• In its decision, the High Court explained that Antay, Calderon, Nicanor, and Navarrete must answer for their “intemperate” language against the LGBTQIA+ community. The SC said the four must be reprimanded, with a stern warning that a repetition of the same offense will be dealt with more severely.
  • However, the SC imposed a heavier penalty on Tabujara for violating the code of conduct for lawyers in a “reckless, wanton, and malevolent manner.” The High Court said it was disturbed by Tabujara’s “unapologizing stance.”
What happened before

The court, motu proprio or on its own, required the lawyers in 2021 to show cause why they should not be held administratively liable for their Facebook posts.

  • Through his compliance dated October 25, 2021, Antay expressed deep remorse and apologized for his posts. Most of the other lawyers also apologized for the incident, and explained themselves.
  • In a resolution dated July 26, 2022, the SC referred the case to the Office of the Bar Confidant (OBC) for a probe, report, and recommendation. On August 31, 2022, the OBC recommended that the lawyers be admonished.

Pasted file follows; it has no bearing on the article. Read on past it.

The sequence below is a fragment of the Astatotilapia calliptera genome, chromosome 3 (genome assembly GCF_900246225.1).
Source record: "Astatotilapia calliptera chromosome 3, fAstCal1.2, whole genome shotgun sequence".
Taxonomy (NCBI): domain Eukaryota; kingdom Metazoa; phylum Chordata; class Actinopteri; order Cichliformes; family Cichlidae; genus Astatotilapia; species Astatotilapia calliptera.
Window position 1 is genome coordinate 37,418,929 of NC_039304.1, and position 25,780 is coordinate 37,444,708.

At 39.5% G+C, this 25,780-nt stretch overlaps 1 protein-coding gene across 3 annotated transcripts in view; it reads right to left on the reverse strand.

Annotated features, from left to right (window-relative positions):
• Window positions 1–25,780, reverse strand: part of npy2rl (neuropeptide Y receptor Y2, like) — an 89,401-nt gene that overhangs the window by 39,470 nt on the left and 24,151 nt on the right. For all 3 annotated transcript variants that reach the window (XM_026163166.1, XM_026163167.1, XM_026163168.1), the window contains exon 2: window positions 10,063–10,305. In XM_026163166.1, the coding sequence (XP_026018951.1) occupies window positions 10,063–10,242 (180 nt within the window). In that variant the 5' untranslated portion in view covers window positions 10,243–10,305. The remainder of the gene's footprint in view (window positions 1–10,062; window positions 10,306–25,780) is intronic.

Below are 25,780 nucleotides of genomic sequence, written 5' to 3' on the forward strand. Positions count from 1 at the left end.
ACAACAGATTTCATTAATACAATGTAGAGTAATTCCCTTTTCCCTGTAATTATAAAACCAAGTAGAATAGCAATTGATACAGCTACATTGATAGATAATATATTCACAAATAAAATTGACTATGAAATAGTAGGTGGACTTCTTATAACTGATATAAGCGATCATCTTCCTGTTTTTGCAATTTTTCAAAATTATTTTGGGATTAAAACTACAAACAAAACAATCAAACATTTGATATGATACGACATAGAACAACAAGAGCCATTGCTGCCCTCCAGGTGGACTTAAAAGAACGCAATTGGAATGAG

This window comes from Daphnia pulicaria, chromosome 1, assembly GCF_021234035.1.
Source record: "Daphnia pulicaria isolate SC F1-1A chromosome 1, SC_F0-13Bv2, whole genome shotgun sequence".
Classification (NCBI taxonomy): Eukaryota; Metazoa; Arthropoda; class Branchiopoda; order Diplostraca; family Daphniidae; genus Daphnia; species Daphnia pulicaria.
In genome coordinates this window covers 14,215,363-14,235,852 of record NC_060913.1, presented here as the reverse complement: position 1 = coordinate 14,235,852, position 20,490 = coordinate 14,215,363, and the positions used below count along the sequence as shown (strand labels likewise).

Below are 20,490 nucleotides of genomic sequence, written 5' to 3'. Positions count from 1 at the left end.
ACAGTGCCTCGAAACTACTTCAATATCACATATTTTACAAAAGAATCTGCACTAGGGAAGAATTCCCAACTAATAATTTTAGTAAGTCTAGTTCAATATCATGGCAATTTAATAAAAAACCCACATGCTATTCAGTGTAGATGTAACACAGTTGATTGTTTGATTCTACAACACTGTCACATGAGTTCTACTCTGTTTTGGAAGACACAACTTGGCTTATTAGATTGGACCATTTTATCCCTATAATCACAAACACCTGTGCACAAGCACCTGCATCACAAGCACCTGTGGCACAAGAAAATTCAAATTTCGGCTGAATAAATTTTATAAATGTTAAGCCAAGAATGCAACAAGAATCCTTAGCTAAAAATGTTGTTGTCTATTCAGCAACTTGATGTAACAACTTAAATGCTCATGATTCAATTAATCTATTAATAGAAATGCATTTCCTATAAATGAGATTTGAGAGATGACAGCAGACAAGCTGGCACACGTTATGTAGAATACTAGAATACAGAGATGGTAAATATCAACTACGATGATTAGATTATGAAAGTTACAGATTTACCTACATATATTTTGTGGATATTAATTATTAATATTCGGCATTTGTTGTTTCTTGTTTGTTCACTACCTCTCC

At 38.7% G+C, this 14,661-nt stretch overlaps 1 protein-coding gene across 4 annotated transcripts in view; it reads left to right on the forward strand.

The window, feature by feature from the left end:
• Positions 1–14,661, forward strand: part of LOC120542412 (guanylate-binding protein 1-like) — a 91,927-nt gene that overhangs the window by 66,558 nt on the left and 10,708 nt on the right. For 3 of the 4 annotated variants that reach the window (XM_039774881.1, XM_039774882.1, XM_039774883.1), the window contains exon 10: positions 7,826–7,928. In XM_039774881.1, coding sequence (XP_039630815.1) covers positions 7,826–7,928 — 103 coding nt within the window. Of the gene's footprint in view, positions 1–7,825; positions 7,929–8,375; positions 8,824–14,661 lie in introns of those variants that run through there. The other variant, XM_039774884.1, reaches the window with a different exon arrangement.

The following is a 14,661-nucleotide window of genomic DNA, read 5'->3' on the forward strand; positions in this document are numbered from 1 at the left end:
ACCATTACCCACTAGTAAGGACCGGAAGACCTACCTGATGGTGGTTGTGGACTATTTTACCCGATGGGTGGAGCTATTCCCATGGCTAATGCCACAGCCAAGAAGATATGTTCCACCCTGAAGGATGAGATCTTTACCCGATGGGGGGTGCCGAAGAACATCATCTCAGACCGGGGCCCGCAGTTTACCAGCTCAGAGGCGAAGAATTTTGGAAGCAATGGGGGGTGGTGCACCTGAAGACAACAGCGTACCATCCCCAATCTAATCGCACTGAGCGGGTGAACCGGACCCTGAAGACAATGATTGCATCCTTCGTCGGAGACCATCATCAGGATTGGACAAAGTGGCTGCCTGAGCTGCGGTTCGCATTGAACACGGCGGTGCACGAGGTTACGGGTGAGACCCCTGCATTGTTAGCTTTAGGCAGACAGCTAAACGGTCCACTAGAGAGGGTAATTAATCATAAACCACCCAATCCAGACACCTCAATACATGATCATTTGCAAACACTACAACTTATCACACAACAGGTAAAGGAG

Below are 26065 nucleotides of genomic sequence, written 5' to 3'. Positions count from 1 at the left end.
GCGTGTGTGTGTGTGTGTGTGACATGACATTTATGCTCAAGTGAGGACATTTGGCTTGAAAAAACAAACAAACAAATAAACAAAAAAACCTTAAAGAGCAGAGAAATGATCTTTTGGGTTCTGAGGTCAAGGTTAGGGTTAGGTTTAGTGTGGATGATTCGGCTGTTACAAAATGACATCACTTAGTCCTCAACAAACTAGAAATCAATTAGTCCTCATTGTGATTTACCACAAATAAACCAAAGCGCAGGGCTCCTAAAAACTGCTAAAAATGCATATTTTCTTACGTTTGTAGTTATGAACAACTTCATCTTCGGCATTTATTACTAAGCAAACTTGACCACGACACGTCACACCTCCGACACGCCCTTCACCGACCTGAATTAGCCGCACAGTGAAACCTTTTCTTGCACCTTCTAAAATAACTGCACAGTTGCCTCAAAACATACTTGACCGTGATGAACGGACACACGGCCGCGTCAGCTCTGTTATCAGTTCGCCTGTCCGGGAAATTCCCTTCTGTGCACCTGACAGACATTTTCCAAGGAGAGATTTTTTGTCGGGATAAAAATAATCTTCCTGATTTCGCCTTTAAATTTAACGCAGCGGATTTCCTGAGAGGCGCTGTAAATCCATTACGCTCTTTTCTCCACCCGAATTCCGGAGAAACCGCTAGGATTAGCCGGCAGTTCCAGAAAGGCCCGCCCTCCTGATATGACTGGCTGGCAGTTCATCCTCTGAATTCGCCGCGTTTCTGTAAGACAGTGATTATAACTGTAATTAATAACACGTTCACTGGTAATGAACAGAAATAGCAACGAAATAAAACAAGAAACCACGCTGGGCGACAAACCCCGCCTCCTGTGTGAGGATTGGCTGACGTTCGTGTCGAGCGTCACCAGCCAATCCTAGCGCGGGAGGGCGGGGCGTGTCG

• “Though no names were mentioned, the comments were made in a degrading and shameful manner. All those involved in the administration of justice, such as lawyers, must always conduct themselves with the highest degree of propriety and decorum,” the OBC said in its resolution. –

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Jairo Bolledo

Jairo Bolledo is a multimedia reporter at Rappler covering justice, police, and crime.